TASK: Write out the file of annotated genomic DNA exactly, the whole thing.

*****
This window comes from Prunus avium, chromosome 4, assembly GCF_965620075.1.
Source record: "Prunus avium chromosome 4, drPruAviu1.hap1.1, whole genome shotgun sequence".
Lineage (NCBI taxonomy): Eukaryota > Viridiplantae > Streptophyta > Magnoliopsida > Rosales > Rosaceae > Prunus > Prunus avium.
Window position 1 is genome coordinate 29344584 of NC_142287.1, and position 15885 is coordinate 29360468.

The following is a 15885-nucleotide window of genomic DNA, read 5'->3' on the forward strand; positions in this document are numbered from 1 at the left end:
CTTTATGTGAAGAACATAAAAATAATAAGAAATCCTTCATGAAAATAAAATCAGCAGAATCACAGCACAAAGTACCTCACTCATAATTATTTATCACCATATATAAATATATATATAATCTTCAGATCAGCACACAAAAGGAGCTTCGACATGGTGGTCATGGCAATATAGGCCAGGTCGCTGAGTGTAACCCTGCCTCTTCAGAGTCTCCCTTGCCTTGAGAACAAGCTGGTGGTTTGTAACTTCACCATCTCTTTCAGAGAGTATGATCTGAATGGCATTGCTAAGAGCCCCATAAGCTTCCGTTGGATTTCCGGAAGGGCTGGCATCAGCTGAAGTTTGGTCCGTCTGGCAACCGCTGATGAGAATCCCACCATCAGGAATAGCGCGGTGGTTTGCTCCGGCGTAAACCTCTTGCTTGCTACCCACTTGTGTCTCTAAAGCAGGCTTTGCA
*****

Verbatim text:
This window comes from Prunus avium, chromosome 4, assembly GCF_965620075.1.
Source record: "Prunus avium chromosome 4, drPruAviu1.hap1.1, whole genome shotgun sequence".
Lineage (NCBI taxonomy): Eukaryota > Viridiplantae > Streptophyta > Magnoliopsida > Rosales > Rosaceae > Prunus > Prunus avium.
Window position 1 is genome coordinate 29344584 of NC_142287.1, and position 15885 is coordinate 29360468.

The following is a 15885-nucleotide window of genomic DNA, read 5'->3' on the forward strand; positions in this document are numbered from 1 at the left end:
CTTTATGTGAAGAACATAAAAATAATAAGAAATCCTTCATGAAAATAAAATCAGCAGAATCACAGCACAAAGTACCTCACTCATAATTATTTATCACCATATATAAATATATATATAATCTTCAGATCAGCACACAAAAGGAGCTTCGACATGGTGGTCATGGCAATATAGGCCAGGTCGCTGAGTGTAACCCTGCCTCTTCAGAGTCTCCCTTGCCTTGAGAACAAGCTGGTGGTTTGTAACTTCACCATCTCTTTCAGAGAGTATGATCTGAATGGCATTGCTAAGAGCCCCATAAGCTTCCGTTGGATTTCCGGAAGGGCTGGCATCAGCTGAAGTTTGGTCCGTCTGGCAACCGCTGATGAGAATCCCACCATCAGGAATAGCGCGGTGGTTTGCTCCGGCGTAAACCTCTTGCTTGCTACCCACTTGTGTCTCTAAAGCAGGCTTTGCA